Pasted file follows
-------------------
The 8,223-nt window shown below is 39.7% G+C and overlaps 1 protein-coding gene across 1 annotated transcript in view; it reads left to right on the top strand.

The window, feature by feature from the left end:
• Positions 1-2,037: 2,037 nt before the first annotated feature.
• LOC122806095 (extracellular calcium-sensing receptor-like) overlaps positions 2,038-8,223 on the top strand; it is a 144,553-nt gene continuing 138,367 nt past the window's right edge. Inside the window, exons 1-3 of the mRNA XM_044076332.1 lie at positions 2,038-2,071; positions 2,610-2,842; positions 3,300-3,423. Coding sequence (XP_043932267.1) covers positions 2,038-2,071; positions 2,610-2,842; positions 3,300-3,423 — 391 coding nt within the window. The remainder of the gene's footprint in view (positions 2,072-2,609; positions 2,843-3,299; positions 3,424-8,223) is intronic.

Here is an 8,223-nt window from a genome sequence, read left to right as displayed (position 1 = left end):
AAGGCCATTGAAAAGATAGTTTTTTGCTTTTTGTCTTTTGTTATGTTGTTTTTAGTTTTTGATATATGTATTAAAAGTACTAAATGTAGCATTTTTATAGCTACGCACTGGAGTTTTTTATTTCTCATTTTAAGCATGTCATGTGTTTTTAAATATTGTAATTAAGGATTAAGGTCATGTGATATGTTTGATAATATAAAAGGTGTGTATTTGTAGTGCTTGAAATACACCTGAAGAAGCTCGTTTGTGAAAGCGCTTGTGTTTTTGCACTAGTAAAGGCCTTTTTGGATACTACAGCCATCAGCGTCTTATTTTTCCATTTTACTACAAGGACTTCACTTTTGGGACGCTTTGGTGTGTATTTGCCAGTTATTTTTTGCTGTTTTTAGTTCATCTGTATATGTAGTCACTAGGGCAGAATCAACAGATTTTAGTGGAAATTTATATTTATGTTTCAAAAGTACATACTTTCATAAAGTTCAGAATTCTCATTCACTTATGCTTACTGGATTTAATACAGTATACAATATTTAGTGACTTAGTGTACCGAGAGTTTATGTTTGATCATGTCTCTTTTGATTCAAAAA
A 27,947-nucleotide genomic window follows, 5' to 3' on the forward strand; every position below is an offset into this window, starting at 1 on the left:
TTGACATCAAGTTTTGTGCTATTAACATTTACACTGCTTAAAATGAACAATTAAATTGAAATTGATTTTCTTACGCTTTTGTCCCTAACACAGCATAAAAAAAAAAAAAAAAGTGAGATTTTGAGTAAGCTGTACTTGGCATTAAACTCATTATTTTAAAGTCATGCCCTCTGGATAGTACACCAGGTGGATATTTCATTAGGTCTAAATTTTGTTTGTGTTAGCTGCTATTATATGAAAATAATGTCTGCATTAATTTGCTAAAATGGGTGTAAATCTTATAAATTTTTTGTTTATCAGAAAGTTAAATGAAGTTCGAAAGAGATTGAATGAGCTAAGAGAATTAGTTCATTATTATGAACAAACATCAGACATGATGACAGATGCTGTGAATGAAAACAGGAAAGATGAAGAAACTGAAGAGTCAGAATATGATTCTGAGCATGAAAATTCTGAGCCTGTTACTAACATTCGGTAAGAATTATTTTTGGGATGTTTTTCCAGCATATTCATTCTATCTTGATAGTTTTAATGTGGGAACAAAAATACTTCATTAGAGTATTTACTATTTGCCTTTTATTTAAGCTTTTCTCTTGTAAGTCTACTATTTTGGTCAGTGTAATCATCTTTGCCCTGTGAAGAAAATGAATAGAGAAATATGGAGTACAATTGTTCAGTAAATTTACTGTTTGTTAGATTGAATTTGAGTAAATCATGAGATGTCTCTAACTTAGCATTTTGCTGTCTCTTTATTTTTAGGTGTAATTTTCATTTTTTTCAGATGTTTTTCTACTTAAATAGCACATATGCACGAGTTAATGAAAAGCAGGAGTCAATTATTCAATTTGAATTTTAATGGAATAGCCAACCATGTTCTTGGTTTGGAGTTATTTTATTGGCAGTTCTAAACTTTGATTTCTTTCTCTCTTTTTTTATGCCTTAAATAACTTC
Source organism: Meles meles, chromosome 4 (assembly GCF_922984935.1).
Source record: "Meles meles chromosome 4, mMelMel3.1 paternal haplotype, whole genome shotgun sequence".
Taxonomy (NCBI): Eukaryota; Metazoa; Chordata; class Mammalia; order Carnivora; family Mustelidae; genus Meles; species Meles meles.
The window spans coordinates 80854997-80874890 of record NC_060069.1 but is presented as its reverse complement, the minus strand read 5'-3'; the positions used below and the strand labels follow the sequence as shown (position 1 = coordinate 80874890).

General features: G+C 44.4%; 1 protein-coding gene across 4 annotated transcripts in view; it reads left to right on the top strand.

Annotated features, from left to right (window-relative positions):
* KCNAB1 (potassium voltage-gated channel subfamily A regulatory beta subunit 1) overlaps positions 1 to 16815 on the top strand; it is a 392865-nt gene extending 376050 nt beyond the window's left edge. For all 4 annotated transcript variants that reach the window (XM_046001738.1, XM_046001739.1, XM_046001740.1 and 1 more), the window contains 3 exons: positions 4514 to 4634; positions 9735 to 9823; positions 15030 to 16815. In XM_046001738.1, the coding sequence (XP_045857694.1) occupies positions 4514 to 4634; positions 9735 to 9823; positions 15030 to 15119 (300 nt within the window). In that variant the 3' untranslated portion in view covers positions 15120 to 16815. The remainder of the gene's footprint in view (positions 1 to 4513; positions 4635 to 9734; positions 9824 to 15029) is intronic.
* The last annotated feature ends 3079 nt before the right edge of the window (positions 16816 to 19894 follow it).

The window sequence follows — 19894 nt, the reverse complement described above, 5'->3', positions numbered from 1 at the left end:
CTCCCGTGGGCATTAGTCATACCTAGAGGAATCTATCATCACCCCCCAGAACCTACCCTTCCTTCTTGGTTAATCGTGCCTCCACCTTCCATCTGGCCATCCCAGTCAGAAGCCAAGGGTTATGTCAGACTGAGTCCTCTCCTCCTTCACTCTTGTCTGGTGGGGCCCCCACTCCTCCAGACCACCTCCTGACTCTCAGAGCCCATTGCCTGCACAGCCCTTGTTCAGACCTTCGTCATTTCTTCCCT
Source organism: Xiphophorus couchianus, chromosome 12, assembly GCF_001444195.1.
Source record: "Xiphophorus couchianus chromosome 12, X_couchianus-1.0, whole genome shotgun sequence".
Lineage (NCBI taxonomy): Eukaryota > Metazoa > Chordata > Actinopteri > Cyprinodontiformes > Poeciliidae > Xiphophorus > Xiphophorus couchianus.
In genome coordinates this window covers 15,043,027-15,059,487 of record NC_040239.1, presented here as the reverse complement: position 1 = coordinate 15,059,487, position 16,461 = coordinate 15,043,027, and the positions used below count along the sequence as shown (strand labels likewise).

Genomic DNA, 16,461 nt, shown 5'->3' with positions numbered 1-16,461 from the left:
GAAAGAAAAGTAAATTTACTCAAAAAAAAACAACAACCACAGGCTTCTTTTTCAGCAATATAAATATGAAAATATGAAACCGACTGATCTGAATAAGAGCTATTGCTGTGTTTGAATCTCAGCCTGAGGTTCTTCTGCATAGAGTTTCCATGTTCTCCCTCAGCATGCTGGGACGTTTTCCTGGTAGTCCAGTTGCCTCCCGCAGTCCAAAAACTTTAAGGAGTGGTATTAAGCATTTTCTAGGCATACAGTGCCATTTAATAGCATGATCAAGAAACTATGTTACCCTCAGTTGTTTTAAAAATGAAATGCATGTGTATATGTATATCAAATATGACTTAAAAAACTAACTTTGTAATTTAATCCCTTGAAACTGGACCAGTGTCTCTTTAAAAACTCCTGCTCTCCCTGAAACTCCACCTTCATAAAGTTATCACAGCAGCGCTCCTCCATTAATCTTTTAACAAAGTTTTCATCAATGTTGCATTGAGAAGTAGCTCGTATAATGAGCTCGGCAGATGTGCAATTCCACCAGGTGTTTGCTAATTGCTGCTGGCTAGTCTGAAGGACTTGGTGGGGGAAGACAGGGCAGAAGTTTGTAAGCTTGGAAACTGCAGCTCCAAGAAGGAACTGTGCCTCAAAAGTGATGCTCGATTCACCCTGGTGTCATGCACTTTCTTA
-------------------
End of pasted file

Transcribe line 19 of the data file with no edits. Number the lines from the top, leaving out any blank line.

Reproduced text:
Source organism: Xiphophorus couchianus, chromosome 12, assembly GCF_001444195.1.